A huge 8.3-magnitude earthquake and tsunami hit the remote Pacific islands of Samoa and American Samoa on Tuesday, killing over 100 and wiping out entire villages, officials and witnesses said.
Buildings were toppled and thousands of people fled to higher ground after the offshore quake struck in the early morning, followed by giant waves, sweeping cars out to sea.
At least 80 people were reported to have died in American Samoa and another 14 in Samoa, the Red Cross said, warning the death toll was expected to rise.
One witness said the wall of water was up to 30 feet (nine metres) high, and a local journalist told AFP entire villages had been wiped out on Samoa's south and southwest coasts where thousands of people live.
Apia, capital of the independent state of Samoa, was evacuated as officials scrambled to get thousands of residents to higher ground.
Witnesses said cars were swept out to sea in American Samoa, where buildings were destroyed in what the US territory's Congress delegate said was a scene of "devastation".
The US Geological Survey said an 8.3-magnitude quake struck at 6:48 am (1748 GMT) at a depth of 18 kilometres (11 miles), 195 kilometres south of Apia.
The Pacific Tsunami Warning Centre said waves of up to 1.57 metres (over five feet) had smashed into American Samoa. It issued a tsunami alert over a vast swathe of the Pacific, as far as Hawaii, which was later cancelled.
Two South Koreans were among the dead while another was missing, Seoul officials said, while Australia and New Zealand both made preparations to send emergency help.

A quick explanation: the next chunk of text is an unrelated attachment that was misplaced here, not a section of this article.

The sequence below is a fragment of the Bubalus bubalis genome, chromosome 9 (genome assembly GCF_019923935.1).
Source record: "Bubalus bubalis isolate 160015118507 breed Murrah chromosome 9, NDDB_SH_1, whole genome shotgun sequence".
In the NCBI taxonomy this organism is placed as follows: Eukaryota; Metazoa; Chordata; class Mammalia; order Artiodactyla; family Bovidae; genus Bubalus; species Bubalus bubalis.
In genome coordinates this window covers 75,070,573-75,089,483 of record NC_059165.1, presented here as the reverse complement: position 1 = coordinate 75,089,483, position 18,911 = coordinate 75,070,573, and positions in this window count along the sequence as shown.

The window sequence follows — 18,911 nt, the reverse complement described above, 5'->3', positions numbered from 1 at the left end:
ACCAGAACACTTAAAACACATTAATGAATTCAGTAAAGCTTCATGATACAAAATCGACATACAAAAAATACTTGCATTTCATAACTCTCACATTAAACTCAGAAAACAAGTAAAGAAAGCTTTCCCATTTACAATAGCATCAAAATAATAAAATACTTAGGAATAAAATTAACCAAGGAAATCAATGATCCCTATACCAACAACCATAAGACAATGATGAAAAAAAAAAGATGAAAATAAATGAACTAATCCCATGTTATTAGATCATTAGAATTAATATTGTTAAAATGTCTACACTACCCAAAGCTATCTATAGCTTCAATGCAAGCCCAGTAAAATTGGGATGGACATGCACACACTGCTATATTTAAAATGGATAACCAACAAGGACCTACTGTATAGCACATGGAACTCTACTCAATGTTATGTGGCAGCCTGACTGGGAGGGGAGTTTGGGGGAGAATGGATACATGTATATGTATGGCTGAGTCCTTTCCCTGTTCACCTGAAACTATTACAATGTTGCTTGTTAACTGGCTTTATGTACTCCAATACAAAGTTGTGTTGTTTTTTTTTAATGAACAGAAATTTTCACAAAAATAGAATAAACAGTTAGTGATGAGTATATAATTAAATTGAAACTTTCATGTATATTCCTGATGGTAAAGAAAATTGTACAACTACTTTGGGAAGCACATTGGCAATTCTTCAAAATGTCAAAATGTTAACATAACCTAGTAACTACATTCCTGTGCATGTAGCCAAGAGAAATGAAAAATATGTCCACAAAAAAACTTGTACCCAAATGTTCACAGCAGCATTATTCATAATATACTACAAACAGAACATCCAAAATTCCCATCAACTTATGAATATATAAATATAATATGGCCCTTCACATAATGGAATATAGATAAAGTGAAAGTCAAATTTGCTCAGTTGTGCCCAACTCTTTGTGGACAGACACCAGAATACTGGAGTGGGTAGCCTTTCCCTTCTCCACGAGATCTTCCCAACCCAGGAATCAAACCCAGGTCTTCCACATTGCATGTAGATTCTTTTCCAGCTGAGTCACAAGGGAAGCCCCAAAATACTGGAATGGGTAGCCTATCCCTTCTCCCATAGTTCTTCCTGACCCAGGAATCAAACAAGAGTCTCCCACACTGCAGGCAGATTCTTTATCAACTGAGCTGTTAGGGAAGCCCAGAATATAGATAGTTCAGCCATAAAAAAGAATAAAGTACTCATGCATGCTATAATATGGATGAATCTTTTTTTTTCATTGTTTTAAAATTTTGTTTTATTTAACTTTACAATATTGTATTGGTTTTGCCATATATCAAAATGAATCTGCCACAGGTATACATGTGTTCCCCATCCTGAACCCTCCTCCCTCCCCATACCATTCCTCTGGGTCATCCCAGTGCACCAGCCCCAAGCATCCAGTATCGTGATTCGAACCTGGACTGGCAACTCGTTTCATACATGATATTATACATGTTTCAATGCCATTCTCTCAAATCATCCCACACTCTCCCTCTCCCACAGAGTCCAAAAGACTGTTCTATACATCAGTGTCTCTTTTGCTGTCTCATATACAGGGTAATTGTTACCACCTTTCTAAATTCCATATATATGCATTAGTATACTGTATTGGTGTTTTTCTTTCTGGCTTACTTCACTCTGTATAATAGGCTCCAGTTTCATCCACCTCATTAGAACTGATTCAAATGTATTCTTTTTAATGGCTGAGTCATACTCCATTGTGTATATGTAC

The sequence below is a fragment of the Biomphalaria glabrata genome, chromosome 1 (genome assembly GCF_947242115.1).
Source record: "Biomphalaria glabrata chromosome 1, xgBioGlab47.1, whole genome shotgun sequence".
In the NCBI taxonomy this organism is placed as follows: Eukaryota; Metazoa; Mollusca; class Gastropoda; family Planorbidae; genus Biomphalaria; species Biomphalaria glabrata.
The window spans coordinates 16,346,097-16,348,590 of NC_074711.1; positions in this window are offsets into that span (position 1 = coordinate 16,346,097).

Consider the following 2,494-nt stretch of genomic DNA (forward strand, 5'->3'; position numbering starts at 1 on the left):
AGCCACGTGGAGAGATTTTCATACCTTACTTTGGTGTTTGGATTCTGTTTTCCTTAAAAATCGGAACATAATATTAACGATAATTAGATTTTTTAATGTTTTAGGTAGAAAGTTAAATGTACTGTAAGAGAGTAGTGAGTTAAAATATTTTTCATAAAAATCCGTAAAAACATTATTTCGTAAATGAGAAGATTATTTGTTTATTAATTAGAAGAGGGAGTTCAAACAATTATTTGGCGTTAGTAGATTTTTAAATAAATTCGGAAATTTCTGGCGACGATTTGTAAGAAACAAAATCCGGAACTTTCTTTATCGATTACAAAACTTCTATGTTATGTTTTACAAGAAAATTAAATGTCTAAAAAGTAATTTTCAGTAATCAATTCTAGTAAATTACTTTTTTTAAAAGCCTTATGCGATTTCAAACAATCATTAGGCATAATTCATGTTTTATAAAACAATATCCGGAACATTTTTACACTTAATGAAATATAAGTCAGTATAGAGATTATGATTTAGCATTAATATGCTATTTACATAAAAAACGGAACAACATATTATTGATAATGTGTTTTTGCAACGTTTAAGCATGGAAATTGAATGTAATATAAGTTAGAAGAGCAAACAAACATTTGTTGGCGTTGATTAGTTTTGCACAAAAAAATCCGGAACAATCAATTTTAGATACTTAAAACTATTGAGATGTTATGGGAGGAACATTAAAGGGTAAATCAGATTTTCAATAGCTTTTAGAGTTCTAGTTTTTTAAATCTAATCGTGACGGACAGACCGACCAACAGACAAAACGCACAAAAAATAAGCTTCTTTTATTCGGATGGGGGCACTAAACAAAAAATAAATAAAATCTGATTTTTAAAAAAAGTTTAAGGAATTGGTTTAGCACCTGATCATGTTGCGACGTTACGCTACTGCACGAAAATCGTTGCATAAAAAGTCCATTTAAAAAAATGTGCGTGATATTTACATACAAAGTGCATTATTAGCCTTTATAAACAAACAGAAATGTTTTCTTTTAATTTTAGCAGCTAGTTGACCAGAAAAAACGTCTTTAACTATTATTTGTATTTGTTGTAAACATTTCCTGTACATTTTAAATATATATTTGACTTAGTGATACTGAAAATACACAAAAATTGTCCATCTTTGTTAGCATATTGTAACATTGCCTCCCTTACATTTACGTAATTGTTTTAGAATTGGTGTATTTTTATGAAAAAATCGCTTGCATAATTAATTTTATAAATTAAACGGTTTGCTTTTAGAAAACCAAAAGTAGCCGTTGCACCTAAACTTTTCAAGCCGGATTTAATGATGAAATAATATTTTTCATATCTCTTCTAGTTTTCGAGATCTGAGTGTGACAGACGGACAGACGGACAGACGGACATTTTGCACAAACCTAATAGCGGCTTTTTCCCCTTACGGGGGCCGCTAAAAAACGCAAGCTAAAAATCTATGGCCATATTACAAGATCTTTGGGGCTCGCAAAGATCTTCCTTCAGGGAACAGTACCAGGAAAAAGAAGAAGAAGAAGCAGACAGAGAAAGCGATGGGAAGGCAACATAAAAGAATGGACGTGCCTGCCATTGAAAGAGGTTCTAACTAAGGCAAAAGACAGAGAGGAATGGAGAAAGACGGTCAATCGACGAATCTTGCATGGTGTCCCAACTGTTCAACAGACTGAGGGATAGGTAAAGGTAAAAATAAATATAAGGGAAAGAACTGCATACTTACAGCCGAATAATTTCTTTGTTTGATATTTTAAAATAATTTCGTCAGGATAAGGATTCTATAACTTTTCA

Mike Reynolds, superintendent of the National Park of American Samoa which is headquartered in the territory's capital Pago Pago, told colleagues in California there had been widescale destruction.
National Park Service spokeswoman Holly Bundock said she had spoken to Reynolds, who was sheltering under a coconut tree. "Park staff when they are able to make cell phone calls are calling in to our offices," she said.
"They said five tsunami waves have hit the park visitor centre in Pago Pago. It would appear park offices and the visitor centre there have been destroyed. "One of the waves was about 30 feet high."
Samoan journalist Jona Tuiletufuga told AFP there was widespread destruction with possibly thousands of people left homeless on the island.
"We are getting reports of missing people in areas were damage is extensive on the south and southeast coasts," he told AFP. "Entire villages have been wiped out."
Tuiletufuga said there were up to 70 villages in the worst-hit area and each housed from 300-800 people.
A New Zealand tourist who called Radio New Zealand to appeal for help said he was looking over an area of destruction from high ground near Apia.
"We clambered up a hill and one of the party has a broken leg. We just need help. There will be people in a great lot of need around here, it's flattened."
While information from the islands was patchy, New Zealand deputy high commissioner to Apia, David Dolphin, said most of the damage appeared to be centred on the southern coast where waves of six to eight metres were recorded.
"There are reports of some quite serious damage, at least five fatalities and quite a few reports of people missing," said Dolphin, who was on the north coast at the time.
"It was pretty scary but the house didn't appear to be falling apart so we just took what precautions we could and hunkered down," Dolphin said.
"There were windows rattling, light fittings swaying, a number of light things fell off tables and shelves," he added.
A series of powerful aftershocks rattled the South Pacific in the hours after the initial quake, which prompted Japan to issue a tsunami alert over 50 centimetre (20-inch) waves expected to hit the southern Ogasawara islands.
Several of the Earth's tectonic plates meet in South Pacific and violent geological activity is common. Large quakes with an under-ocean epicentre can trigger tsunamis that can have devastating effects.
In December 2004 an undersea earthquake off Indonesia's Sumatra set off a tsunami that killed more than 220,000 people around the Indian Ocean and laid waste to huge areas of coastline. (With inputs from agencies)